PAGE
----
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Brill’s Military Architecture 1600-1900 contains a selection of 99 printed works that represents the revolutionary developments in fortification in Early Modern Europe in theory and in practice. Similar to the arts, military architecture was split up in national schools or styles, so called fortification manners. The works of Busca, Cattaneo, De Marchi, Tensini, Theti, Zanchi, reflect the Italian School, Errard and Perret the French one and Specklin’s Architektur von Vestungen is an adaptation of the Italian school in Germany. Stevin’s Sterctenbouwing discusses Cattaneo, Theti and Specklin to assess the benefits of their fortification systems for the Low Countries. The later French school is well represented by Pagan and the works of probably the most famous engineer of all times, Vauban. His various “fortification manners” were applied all over Europe and beyond. The selected works of Menno van Coehoorn reveal how the French system was introduced in the Netherlands, while the works of Paen, Melder, Ruysch and Sturm are illustrative for the heavy debates that resulted from adapting such complex systems to the nordic situation. While these works in Military Architecture 1600-1900 allow for a comparative analysis in text and image of European fortification schools, others focus on more local conditions such as Stevin’s works in Dutch and French on the role of pivoted sluices in the fortifications of various harbor towns. Moreover, Military Architecture 1600-1900 provides insight in the training of fortification in theory and practice for multiple “user-groups”. While the works of the classical authors Caesar, Valturius and Vegetius were used for the philological study of the military arts at universities, the reality of warfare required for training of practical skills for engineers and landsurveyors in the field. Translations of Euclid, works on the practice of geometry and landsurveying (Mallet, Nienrode, Metius, Sems&Dou) were filling that gap.

Although Military Architecture 1600-1900 represents the protagonists of the history of fortification, it also includes lesser known authors such as Bruist, Capo-Bianco, Gaya, Gerbier and Pfeffinger. Moreover, the selection does not limit itself to military architecture, but includes the military arts (artillery, army camps, siege) and history.

- Prof.dr. Charles van den Heuvel, Huygens ING and University of Amsterdam

This collection was published earlier in a microfiche collection by IDC Publishers.

the Romanesque languages, both regarded the former as an inferior copy and adaptation of the latter, the true Roman art which was seen as perfect and timeless. This idea was immediately widely accepted. Further dissemination of this understanding came in 1824, when Arcisse de Caumont (1801

In: Romanesque Renaissance
Author: Stephan Hoppe

their courtly elites, developed a new urge to use references to antiquity for their arguments and thus to assign specific functions to humanist cultural innovation. The efforts to reform church and empire became an essential catalyst for the reception and adaptation of the ideas of Italian humanism. The

In: Romanesque Renaissance
Author: Thomas Barrie

architecture may be productively understood as expressive of the adaptations of Mahayana Buddhism in the context of the indigenous religions of Korean Shamanism and Japanese Shinto, both of which remain culturally significant. There are particular congruencies in Japan, where Shinto had established specific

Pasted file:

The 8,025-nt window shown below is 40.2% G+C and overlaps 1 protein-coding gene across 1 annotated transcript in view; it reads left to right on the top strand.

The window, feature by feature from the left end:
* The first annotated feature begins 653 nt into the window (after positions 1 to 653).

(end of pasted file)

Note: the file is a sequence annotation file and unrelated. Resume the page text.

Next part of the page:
In: Architecture of the World’s Major Religions
Author: Kersti Markus

from St. Mary’s, the church of merchants and crusaders, were engaged in the construction work – obviously, there is no reason to talk about conflicts between different patrons in Visby during that period. However, the most intriguing question concerns the spatial change. Why was adaptation of the

In: Visual Culture and Politics in the Baltic Sea Region, 1100-1250

be as affordable as other materials currently on the market. Traditional handmade mud brick construction is inexpensive, but requires many modifications in order to withstand moisture and to meet contemporary codes and standards. One modern adaptation of mud brick is the compressed earth block ( CEB

In: Earthen Architecture in Muslim Cultures

them. The builders used local materials and (contrary to popular belief that associates the use of earth in architecture with poverty) its use results from a population’s adaptation to its environment. 51 There is a regional specificity in southeastern Algeria: the Mzāb, the Miya, and the Rīgh are

In: Earthen Architecture in Muslim Cultures

of Eastern Christianity. The notion of the immutability of Byzantine inheritance, whether via text, image, or idea, anchors the received artifact in space and time and estranges the possibility of adaptation and interpretation. 54 The case of court rituals in Rus/Muscovy and the Byzantine Empire

In: Byzantium in Eastern European Visual Culture in the Late Middle Ages

th centuries, is not a synthesis of artistic and architectural elements drawn from distinct church building traditions. Rather, these buildings display an adaptation and translation of select elements, such as the triconch layout, in order to fulfill certain needs. For instance, the desire of the

In: Byzantium in Eastern European Visual Culture in the Late Middle Ages
Author: Rana Habibi

adaptation and translation of imported modernity and formulate the indigenous version. This process of enculturation, as Randolf David explains, designates the conscious and selective adoption of vernacular and indigenous elements from the local culture in order to lend a touch of familiarity to something

In: Modern Middle-Class Housing in Tehran